This review of This is Us contains spoilers.
This Is Us Season 2 Episode 4
We can prepare for predicted natural disasters like a snowstorm or do our best to shorten the time we suffer from the common cold once it has struck. However, we can’t prepare for unexpected family visits like Rebecca’s throwback to a Jim Crow era mother who has something to prove.
Mothers have a way of comforting us, but Rebecca’s is the complete opposite. She ignites a flight or fight response from everyone in the same room with her except for a well-meaning Randall who has had trouble bonding with her through no fault of his own.
Elizabeth McGovern turns in a solid performance as a Connecticut housewife and mother right out of a Douglas Sirk film. Her character is all too familiar to us because we’ve seen her pursed lips and upturned nose as she passes judgment on minorities and helpless children of all hues.
Rebecca is her mother’s daughter, but don’t let her hear you say that. Rebecca’s innate competitiveness comes directly from her mother who always has to be right even when the facts prove otherwise. We want to forgive Rebecca’s infractions and lapse in parental judgment because she comes by them honestly. She’s no racist as is her mother, yet we were upset in episode two when she carelessly vocalized the same song Kate was to sing at the school talent show.
Parents, family, and friends plant seeds in us. Jack taught his kids how to fight and overcome obstacles large and small. Chickenpox didn’t stand a chance against the Pearson kids. When faced with the end of his promising football career, Kevin found his way into acting. Randall is the father ready to throw punches for his temporary foster child because it’s what Jack would’ve done. Kate never gave up on her singing, not only because she was a daddy’s girl, but because Jack instilled in her a sense of pride regardless of her age and waist size.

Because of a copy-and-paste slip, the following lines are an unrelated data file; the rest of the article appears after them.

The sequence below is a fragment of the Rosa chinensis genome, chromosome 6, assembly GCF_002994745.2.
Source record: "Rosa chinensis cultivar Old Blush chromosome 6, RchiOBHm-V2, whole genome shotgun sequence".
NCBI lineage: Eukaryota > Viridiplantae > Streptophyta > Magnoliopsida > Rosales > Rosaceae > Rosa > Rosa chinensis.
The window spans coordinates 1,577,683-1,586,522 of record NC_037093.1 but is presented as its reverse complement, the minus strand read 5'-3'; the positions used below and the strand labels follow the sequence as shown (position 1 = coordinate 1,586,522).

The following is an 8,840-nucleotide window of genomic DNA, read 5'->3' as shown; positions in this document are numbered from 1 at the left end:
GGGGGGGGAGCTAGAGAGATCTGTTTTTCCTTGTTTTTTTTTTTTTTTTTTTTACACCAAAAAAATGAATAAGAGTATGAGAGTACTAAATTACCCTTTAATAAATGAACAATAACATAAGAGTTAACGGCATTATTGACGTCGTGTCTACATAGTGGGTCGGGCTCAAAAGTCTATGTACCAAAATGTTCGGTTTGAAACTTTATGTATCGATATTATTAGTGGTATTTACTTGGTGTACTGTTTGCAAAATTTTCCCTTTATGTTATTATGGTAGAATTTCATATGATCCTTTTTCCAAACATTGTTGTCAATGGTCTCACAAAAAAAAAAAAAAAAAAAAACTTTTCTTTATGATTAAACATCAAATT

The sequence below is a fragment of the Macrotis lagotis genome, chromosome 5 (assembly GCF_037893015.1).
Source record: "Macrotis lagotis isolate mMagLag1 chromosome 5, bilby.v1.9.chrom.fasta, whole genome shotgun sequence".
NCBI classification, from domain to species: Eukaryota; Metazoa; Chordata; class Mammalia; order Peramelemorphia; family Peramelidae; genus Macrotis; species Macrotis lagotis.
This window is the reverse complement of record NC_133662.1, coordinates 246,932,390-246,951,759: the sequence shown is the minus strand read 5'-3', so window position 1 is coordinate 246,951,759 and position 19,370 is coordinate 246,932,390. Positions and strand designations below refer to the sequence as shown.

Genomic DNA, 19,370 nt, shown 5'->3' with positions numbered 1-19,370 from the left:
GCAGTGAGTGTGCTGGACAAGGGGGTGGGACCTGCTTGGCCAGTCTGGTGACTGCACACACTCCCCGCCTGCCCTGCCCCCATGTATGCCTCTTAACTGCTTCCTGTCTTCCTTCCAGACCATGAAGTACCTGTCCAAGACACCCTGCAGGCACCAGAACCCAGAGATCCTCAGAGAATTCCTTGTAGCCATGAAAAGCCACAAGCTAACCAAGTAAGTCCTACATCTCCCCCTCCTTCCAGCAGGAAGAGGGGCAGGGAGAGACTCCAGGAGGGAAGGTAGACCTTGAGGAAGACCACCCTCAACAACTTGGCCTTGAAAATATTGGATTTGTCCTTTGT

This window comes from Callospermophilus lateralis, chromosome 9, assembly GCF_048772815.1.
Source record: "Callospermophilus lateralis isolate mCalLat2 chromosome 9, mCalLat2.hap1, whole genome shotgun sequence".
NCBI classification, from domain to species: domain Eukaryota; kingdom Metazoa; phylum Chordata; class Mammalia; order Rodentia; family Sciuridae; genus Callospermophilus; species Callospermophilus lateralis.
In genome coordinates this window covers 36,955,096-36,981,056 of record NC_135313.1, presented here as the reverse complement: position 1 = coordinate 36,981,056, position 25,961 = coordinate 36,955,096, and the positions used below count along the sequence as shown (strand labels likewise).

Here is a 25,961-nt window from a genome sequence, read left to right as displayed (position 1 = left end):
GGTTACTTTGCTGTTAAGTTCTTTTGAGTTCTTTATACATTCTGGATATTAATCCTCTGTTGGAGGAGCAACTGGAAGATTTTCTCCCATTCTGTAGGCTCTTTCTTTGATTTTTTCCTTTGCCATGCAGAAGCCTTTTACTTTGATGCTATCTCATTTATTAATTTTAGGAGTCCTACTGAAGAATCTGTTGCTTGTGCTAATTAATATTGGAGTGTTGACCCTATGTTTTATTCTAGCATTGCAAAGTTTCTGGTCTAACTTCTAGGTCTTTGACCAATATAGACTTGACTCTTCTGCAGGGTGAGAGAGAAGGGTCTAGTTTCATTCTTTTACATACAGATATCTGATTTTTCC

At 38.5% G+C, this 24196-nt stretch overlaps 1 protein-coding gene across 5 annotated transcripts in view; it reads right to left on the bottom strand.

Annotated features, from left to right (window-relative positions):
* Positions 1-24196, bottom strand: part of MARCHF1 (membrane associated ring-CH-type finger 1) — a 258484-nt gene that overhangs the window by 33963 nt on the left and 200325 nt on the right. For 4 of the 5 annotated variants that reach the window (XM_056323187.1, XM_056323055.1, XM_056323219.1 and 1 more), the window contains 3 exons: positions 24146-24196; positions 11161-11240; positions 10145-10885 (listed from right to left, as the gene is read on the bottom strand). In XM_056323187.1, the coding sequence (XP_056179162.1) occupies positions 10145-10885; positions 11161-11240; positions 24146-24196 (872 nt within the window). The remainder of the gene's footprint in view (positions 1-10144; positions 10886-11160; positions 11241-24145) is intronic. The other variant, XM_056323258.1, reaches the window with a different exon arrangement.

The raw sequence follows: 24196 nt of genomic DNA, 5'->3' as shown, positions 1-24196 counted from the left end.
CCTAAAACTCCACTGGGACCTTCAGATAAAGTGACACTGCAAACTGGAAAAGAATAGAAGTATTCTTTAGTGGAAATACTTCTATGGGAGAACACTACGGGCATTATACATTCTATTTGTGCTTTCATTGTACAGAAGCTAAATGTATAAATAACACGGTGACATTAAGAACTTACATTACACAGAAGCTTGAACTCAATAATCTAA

Deja is on the other side of the Jack Pearson school of childrearing. She’s the current result of an oft-incarcerated mother and no father. While she’s not unique as there are other kids and teens moving through foster homes, Deja has an opportunity to change her life for the better. Beth and Randall want her fit in and feel at home despite the constant chip on her shoulder.
Her life hasn’t been a crystal stair. She suffers from a hair and scalp condition, exacerbated by stress, that Beth’s familiar with because her sister suffered from the same ailment when they were growing up. Deja has the right to be angry. Her mother hasn’t been there for her. How long will Beth and Randall put up with her sullen moods and bad behavior? She wants what she wants, to be reunited with her mother, but as we learned last week she’ll be in jail longer than she thought.
It’s tough for a person like Deja to open up and trust someone. When they do, they tend to move all of their poker chips to that person’s side of the table. Retribution is swift, and not always thought out, when an emotionally vulnerable person feels betrayed. Her current foster family must feel like fantasy. There’s no spanking for misbehavior. Punishments for Tess and Annie include apologizing and being grounded. Last week Deja reflexively flinched expecting to be hit after having raised her voice and calling Beth a bitch. No fists or belts landed on her coiled upper body.
Deja will be a test for Randall who’s accustomed to achieving goals he sets for himself. Hopefully, he can pull from the same well that eventually convinced his grandma that he was worth her time and consideration.